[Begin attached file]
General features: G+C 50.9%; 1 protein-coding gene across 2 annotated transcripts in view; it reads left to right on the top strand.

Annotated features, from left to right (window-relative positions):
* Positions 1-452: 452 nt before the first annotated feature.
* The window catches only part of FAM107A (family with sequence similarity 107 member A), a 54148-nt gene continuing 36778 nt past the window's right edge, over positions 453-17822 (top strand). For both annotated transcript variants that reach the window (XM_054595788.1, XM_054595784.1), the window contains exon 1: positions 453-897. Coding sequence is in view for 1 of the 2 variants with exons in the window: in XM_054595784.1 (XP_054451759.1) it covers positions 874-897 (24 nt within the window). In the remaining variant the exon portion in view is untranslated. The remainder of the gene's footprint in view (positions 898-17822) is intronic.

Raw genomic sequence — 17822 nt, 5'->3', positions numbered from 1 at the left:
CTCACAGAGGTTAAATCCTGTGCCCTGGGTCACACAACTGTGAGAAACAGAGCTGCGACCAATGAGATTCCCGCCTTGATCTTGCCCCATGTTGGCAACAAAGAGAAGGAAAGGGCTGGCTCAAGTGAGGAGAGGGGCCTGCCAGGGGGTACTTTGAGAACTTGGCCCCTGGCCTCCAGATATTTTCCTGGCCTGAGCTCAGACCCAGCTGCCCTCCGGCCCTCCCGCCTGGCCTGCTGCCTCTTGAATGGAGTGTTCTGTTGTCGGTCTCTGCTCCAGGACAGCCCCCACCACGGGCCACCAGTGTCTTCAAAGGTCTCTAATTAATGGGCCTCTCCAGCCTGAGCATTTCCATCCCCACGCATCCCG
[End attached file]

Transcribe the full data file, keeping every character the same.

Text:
General features: G+C 50.9%; 1 protein-coding gene across 2 annotated transcripts in view; it reads left to right on the top strand.

Annotated features, from left to right (window-relative positions):
* Positions 1-452: 452 nt before the first annotated feature.
* The window catches only part of FAM107A (family with sequence similarity 107 member A), a 54148-nt gene continuing 36778 nt past the window's right edge, over positions 453-17822 (top strand). For both annotated transcript variants that reach the window (XM_054595788.1, XM_054595784.1), the window contains exon 1: positions 453-897. Coding sequence is in view for 1 of the 2 variants with exons in the window: in XM_054595784.1 (XP_054451759.1) it covers positions 874-897 (24 nt within the window). In the remaining variant the exon portion in view is untranslated. The remainder of the gene's footprint in view (positions 898-17822) is intronic.

Raw genomic sequence — 17822 nt, 5'->3', positions numbered from 1 at the left:
CTCACAGAGGTTAAATCCTGTGCCCTGGGTCACACAACTGTGAGAAACAGAGCTGCGACCAATGAGATTCCCGCCTTGATCTTGCCCCATGTTGGCAACAAAGAGAAGGAAAGGGCTGGCTCAAGTGAGGAGAGGGGCCTGCCAGGGGGTACTTTGAGAACTTGGCCCCTGGCCTCCAGATATTTTCCTGGCCTGAGCTCAGACCCAGCTGCCCTCCGGCCCTCCCGCCTGGCCTGCTGCCTCTTGAATGGAGTGTTCTGTTGTCGGTCTCTGCTCCAGGACAGCCCCCACCACGGGCCACCAGTGTCTTCAAAGGTCTCTAATTAATGGGCCTCTCCAGCCTGAGCATTTCCATCCCCACGCATCCCG